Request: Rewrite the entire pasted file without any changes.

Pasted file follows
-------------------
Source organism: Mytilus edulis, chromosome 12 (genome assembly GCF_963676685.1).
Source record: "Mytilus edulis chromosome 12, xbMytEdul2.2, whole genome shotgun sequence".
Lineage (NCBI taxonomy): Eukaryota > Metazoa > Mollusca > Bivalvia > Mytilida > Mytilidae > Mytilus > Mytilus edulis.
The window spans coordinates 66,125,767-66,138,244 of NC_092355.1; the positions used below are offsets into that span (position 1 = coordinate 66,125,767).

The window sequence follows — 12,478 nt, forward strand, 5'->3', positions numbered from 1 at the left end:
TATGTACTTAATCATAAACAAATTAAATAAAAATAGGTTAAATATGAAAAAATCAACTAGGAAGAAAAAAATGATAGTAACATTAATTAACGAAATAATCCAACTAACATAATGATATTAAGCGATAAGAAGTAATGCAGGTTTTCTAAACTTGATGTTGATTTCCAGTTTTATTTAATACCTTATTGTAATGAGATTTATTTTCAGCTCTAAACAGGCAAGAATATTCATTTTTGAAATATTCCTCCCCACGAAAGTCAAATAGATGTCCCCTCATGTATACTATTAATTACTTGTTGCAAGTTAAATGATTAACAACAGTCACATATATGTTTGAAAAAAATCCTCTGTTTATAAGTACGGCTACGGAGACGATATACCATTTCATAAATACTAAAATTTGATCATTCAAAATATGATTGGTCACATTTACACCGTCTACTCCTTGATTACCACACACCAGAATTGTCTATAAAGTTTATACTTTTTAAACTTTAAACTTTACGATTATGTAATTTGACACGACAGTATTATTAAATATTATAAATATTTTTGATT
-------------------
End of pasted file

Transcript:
Source organism: Mytilus edulis, chromosome 12 (genome assembly GCF_963676685.1).
Source record: "Mytilus edulis chromosome 12, xbMytEdul2.2, whole genome shotgun sequence".
Lineage (NCBI taxonomy): Eukaryota > Metazoa > Mollusca > Bivalvia > Mytilida > Mytilidae > Mytilus > Mytilus edulis.
The window spans coordinates 66,125,767-66,138,244 of NC_092355.1; the positions used below are offsets into that span (position 1 = coordinate 66,125,767).

The window sequence follows — 12,478 nt, forward strand, 5'->3', positions numbered from 1 at the left end:
TATGTACTTAATCATAAACAAATTAAATAAAAATAGGTTAAATATGAAAAAATCAACTAGGAAGAAAAAAATGATAGTAACATTAATTAACGAAATAATCCAACTAACATAATGATATTAAGCGATAAGAAGTAATGCAGGTTTTCTAAACTTGATGTTGATTTCCAGTTTTATTTAATACCTTATTGTAATGAGATTTATTTTCAGCTCTAAACAGGCAAGAATATTCATTTTTGAAATATTCCTCCCCACGAAAGTCAAATAGATGTCCCCTCATGTATACTATTAATTACTTGTTGCAAGTTAAATGATTAACAACAGTCACATATATGTTTGAAAAAAATCCTCTGTTTATAAGTACGGCTACGGAGACGATATACCATTTCATAAATACTAAAATTTGATCATTCAAAATATGATTGGTCACATTTACACCGTCTACTCCTTGATTACCACACACCAGAATTGTCTATAAAGTTTATACTTTTTAAACTTTAAACTTTACGATTATGTAATTTGACACGACAGTATTATTAAATATTATAAATATTTTTGATT